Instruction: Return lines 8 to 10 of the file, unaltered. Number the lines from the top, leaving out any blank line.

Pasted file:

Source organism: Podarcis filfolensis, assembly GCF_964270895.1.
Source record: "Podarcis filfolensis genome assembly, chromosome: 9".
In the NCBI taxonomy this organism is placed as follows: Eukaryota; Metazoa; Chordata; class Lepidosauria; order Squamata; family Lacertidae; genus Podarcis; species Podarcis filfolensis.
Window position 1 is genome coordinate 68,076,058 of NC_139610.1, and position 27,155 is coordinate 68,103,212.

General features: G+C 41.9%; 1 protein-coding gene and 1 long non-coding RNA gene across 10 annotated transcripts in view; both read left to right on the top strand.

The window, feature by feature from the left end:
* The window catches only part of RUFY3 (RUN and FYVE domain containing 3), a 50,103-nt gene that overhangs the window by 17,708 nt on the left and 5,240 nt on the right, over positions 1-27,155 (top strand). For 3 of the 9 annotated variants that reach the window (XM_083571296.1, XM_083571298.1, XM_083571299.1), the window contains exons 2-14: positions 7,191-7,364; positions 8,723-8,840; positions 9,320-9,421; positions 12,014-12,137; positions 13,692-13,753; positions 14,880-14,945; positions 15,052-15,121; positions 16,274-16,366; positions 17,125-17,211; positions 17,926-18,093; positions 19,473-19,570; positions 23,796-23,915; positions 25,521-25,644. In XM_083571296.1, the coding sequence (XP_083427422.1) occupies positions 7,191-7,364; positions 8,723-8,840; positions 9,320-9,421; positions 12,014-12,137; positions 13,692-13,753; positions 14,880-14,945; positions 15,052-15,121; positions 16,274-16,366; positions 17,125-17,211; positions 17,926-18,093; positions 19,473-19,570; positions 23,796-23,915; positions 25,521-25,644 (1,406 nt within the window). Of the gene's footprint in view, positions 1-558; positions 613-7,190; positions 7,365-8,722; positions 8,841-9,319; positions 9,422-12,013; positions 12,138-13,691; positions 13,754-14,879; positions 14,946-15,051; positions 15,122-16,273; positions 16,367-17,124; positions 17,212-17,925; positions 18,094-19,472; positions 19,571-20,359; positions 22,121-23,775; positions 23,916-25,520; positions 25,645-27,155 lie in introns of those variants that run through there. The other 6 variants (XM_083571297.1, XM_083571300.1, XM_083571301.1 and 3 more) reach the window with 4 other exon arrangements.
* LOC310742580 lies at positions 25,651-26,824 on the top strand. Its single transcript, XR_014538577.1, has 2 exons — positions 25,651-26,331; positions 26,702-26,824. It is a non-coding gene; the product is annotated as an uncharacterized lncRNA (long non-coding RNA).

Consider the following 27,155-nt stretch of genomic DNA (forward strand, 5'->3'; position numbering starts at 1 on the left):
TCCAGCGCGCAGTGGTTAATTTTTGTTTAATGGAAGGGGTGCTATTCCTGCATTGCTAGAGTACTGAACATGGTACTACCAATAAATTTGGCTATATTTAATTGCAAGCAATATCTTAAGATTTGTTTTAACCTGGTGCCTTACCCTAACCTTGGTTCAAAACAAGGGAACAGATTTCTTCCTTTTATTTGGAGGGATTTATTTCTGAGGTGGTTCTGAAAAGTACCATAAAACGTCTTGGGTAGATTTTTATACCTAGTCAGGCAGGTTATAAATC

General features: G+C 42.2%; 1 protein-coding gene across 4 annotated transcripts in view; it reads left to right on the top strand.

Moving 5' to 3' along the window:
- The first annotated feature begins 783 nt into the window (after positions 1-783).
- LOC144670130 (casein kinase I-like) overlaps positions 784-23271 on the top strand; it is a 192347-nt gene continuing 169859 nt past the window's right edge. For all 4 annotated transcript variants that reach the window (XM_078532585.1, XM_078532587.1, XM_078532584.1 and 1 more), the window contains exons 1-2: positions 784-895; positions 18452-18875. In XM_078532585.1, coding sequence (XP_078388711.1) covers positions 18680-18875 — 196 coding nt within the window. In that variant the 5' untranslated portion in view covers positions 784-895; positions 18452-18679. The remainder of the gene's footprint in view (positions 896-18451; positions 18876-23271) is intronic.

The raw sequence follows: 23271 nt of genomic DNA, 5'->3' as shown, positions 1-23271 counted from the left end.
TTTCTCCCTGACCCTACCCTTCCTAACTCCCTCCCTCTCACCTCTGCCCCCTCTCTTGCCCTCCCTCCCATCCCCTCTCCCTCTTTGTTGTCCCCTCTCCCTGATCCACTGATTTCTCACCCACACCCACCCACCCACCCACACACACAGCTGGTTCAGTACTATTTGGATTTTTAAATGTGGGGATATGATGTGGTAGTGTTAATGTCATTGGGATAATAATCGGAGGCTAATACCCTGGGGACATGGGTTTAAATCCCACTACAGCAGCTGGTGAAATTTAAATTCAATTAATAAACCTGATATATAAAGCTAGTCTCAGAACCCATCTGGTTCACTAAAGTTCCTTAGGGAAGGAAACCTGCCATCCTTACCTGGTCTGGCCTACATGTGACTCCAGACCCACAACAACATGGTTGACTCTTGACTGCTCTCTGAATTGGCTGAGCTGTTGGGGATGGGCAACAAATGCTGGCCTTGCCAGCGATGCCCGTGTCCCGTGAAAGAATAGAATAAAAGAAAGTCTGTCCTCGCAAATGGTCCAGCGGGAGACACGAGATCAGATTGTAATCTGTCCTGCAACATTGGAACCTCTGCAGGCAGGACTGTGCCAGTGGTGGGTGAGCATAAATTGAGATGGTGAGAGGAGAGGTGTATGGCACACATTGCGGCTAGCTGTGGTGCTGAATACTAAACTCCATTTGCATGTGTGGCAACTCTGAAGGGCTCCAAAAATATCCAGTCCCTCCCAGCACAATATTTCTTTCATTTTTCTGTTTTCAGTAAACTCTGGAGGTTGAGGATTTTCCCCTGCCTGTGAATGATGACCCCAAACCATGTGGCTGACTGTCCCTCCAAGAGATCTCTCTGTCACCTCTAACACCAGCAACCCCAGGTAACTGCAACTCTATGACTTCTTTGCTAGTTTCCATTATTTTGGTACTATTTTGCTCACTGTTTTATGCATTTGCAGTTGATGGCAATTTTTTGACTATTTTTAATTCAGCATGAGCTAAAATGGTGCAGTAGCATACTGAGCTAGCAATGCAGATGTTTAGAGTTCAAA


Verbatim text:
* LOC310742580 lies at positions 25,651-26,824 on the top strand. Its single transcript, XR_014538577.1, has 2 exons — positions 25,651-26,331; positions 26,702-26,824. It is a non-coding gene; the product is annotated as an uncharacterized lncRNA (long non-coding RNA).

Consider the following 27,155-nt stretch of genomic DNA (forward strand, 5'->3'; position numbering starts at 1 on the left):
TCCAGCGCGCAGTGGTTAATTTTTGTTTAATGGAAGGGGTGCTATTCCTGCATTGCTAGAGTACTGAACATGGTACTACCAATAAATTTGGCTATATTTAATTGCAAGCAATATCTTAAGATTTGTTTTAACCTGGTGCCTTACCCTAACCTTGGTTCAAAACAAGGGAACAGATTTCTTCCTTTTATTTGGAGGGATTTATTTCTGAGGTGGTTCTGAAAAGTACCATAAAACGTCTTGGGTAGATTTTTATACCTAGTCAGGCAGGTTATAAATC